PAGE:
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The vineyard challenges faced by growers have multiplied during the second decade of this millennium. Back in the good old twentieth century, a grower could rely on a rule of thumb that 100 days after flowering, harvesting would take place. The crop would average around 13° if it were SYRAH in the NORTHERN RHÔNE, and around 14° if it were GRENACHE in the SOUTHERN RHÔNE.

If 2018 is a precursor of a more regular pattern of events, that rule book can be scrapped immediately. The boundaries have enlarged enormously. Now SYRAH at over 15° is occurring at HERMITAGE and CROZES-HERMITAGE, while at CHÂTEAUNEUF-DU-PAPE growers are looking for options such as COUNOISE, reverting to CINSAULT that was encouraged in the 1960s, or banking on MOURVÈDRE to tone down GRENACHE NOIR crop coming in at 16°.

However, the accepted norms in the vineyards are having to change – and fast. It is no longer an easy option to avoid soil working. PHILIPPE GRENIER has worked biodynamically at the DOMAINE DES AMPHORES for his SAINT-JOSEPH and CONDRIEU since 2002. Referring to the extraordinary “game of two halves” of 2018 - a lot of rain, then a lot of heat - he recounted: “there was rot pressure in 2018 in June because of all the rain, but we were on top of the mildew. Then, our working of the soils avoided evaporation later in the summer when the heat really rose.”

Far away from the RHÔNE in distance, but not in spirit, CHRISTOPHE BARON of CAYUSE vineyards [and HORSEPOWER, BIONIC FROG and others] spotted basalt lands on the OREGON-WASHINGTON STATE border in 1996, and planted SYRAH and GRENACHE on what had been hillside orchards before. He, too, has adapted his working methods in the intervening time.

“You have to work the soils. We have no rain during the summer. It’s so hot that things can’t grow, but if you don’t work the soils, you have a crust that leads to more evaporation. With 10-15 cm of loose soil, you create an insulating pad. I use a pulley system to work the soils that I bought in AMPUIS at CÔTE-RÔTIE. What I have changed from around 2005-06 is to keep the leaf canopy, since the bunches must be in the shade, and I also harvest a bit earlier.”

Even grass between the rows can be problematic, XAVIER GÉRARD at CONDRIEU pointing out that “in 2017 we had so much rain in the form of storms that it became very tricky for growers in late summer, those with grass growing rampantly between the rows.”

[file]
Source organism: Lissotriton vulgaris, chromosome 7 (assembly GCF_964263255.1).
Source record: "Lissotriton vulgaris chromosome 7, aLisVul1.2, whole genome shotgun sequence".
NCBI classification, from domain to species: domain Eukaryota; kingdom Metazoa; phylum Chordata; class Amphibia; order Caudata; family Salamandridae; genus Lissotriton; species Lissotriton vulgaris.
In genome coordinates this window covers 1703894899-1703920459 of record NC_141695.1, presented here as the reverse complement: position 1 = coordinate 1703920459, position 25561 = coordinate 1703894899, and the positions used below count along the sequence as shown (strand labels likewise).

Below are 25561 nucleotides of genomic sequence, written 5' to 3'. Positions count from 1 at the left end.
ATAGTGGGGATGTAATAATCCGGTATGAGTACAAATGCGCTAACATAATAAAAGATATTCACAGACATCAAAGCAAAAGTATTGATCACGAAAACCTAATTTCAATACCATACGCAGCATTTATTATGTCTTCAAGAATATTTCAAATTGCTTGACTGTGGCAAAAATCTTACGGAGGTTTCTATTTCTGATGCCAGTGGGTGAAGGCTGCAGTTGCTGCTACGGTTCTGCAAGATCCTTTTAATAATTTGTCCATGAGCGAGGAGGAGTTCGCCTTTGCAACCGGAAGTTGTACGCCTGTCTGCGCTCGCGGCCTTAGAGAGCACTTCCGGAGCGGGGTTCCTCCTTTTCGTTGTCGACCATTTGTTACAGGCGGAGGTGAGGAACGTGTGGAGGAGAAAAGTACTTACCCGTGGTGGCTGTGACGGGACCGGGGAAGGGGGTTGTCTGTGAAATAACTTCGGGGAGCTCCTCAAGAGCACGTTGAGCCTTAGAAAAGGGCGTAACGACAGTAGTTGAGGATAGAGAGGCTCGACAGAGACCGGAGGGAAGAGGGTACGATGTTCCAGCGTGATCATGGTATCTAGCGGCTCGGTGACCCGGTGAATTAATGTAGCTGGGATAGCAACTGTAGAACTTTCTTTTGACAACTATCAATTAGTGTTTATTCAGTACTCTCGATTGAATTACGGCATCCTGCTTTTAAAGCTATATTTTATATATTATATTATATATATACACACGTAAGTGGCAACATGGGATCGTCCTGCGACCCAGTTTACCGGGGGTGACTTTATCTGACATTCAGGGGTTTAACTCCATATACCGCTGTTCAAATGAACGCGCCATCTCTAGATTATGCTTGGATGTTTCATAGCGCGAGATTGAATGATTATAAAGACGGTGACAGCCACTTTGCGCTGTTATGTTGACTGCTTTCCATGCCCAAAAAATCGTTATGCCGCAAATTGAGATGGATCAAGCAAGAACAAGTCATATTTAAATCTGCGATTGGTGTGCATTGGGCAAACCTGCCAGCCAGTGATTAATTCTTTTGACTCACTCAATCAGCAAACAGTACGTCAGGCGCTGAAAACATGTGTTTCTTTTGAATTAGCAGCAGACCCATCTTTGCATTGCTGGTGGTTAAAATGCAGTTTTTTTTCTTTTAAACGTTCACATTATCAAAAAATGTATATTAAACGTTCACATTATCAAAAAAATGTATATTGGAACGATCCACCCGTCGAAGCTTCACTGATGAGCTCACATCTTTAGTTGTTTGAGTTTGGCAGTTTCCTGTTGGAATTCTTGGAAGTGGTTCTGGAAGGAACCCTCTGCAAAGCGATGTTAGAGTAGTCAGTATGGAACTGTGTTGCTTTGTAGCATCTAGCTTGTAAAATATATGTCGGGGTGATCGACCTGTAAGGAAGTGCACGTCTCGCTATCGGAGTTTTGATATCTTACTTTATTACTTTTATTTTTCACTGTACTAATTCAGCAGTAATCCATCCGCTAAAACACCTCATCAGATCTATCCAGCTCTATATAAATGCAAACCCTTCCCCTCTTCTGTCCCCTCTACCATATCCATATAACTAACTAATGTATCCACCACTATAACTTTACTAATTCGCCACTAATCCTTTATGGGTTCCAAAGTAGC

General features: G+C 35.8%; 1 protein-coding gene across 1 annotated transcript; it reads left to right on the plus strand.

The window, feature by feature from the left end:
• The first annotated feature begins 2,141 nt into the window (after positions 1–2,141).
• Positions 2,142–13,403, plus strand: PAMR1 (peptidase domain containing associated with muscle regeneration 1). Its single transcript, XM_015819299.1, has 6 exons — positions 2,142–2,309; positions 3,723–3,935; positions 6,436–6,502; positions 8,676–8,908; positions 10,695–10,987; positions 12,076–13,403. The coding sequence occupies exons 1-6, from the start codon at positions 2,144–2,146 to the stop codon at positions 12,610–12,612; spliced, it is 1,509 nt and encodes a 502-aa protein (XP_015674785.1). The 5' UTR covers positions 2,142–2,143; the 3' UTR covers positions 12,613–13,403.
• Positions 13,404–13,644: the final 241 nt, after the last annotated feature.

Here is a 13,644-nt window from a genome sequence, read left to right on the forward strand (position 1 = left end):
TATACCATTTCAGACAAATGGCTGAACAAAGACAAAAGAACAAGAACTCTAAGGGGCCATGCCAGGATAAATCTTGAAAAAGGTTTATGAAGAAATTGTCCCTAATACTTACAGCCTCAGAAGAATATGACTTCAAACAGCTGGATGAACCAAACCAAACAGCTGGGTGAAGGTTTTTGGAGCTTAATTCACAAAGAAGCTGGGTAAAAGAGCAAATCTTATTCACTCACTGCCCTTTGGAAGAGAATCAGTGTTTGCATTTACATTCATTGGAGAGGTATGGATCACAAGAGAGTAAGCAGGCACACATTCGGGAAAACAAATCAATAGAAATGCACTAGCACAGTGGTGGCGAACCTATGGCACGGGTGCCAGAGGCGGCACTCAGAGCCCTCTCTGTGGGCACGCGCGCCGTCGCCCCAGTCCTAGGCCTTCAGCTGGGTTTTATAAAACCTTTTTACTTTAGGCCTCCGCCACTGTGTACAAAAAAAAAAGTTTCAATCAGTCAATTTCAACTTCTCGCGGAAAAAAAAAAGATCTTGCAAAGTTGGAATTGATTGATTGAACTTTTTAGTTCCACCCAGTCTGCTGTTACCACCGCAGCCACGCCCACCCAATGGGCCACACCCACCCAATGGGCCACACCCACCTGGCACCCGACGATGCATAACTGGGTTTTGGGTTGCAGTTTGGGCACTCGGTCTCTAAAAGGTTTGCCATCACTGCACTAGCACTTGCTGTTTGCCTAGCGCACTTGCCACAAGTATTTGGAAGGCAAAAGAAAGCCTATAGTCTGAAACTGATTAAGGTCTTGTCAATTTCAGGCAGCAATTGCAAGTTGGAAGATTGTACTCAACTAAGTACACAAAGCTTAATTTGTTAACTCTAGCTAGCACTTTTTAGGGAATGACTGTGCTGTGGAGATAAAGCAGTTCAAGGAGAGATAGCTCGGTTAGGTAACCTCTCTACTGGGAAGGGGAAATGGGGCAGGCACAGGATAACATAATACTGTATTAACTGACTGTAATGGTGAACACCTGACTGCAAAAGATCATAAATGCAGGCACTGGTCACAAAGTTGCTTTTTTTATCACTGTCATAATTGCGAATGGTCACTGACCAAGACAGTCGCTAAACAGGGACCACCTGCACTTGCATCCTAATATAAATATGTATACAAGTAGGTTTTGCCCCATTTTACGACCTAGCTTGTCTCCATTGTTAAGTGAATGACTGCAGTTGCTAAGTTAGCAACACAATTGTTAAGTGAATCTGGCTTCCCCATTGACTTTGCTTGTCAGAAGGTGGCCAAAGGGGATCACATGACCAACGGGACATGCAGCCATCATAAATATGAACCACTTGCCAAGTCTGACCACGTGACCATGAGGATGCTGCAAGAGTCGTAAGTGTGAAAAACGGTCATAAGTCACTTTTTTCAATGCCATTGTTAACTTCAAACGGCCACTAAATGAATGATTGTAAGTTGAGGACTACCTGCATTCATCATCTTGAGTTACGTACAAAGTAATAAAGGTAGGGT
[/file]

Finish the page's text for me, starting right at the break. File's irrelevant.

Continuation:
GAYLORD MACHON, a young and promising grower on the flat land vineyards of BEAUMONT-MONTEUX at CROZES-HERMITAGE, is questing for the right path, and gave me his take on vineyard practices: “I grow grasses one row in two. I had tried organic for half the vineyard in 2017, and wanted to be fully organic in 2018, but found that I was treating the vineyards every two to three days in the wet spring-early summer, which left a poor carbon footprint.

As a result, I am now going to be HVEHAUTE VALEUR ENVIRONNEMENTALE, which calculates the big picture of treating the vines, along with the impact for flora and the fauna. That means that I hope to be able to use just one synthetic treatment a year, and go through the vineyards with a treatment every two to three weeks, not every two to three days.”

Working organically since 2009 and biodynamically since 2015, SÉBASTIEN GIRARD of DOMAINE DE LA VILLE ROUGE at CROZES-HERMITAGE has also changed his approach to growing grass between the rows on his LES CHASSIS vineyards. “Before 2008, I grew grasses along every row, but since then I have cut back to one row in three – it was too wet to get into the vines after any significant rain, and I was finding you no longer had a smooth lawn of grass effect.

That’s why I now sow different clovers that serve to nourish the plants with nitrogen through the year, while barley helps to dry the soils. As for the harvest dates, 100 days doesn’t really apply now – flowering in the first week of June and harvest starting early September in 2017 and 2018 comes out at around 90 days, and nearer 115 days for 2016 when the harvest was in late September.”

Other respected growers are changing their approach to harvesting dates. JEAN-LOUIS CHAVE from HERMITAGE tells me that “the best decision I took in 2018 was to harvest early on my whites. People looked at me with amazement, as I was harvesting before the CAVE DE TAIN! I had a pH of 3.6 and a degree of 13.5°; that would have changed to 3.8 pH and 15.5° in a few days. We even harvested on a Sunday, the DAY of the SEIGNEUR. We’d only done that once before, in 1994, which was in effect a reaction to the 1993 experience [torrential rains].”

THIÉRRY ALLEMAND has for long been one of the first to harvest at CORNAS [along with the CLAPE family]. He tells me: “I want to revert to wines at 13.5°, instead of 14° to 14.5° which is so usual these days – so I am harvesting earlier.” THIÉRRY started his 2018 harvest on 3 September.

An observation from MAXIME GRAILLOT on the plain of LES CHASSIS at CROZES-HERMITAGE was also revealing in the longer context. “Since my Dad arrived in 1985, we had never harvested in August [the white crop] until 2009; since then we have harvested in August as well in 2011, 2015, 2017 and 2018.”

The old rule book of wines averaging around 12.5° to 13.5°, with pH levels at 3.5, has been thrown out of the window recently, and the race will be won by those who are flexible in spirit, mind and practice. The juggernauts of the wine industry will be the losers, except that they will add water, adjust acidities and mess around with the “product” in the cellar, much to the detriment of drinkers who do not stick to trusted family domaines.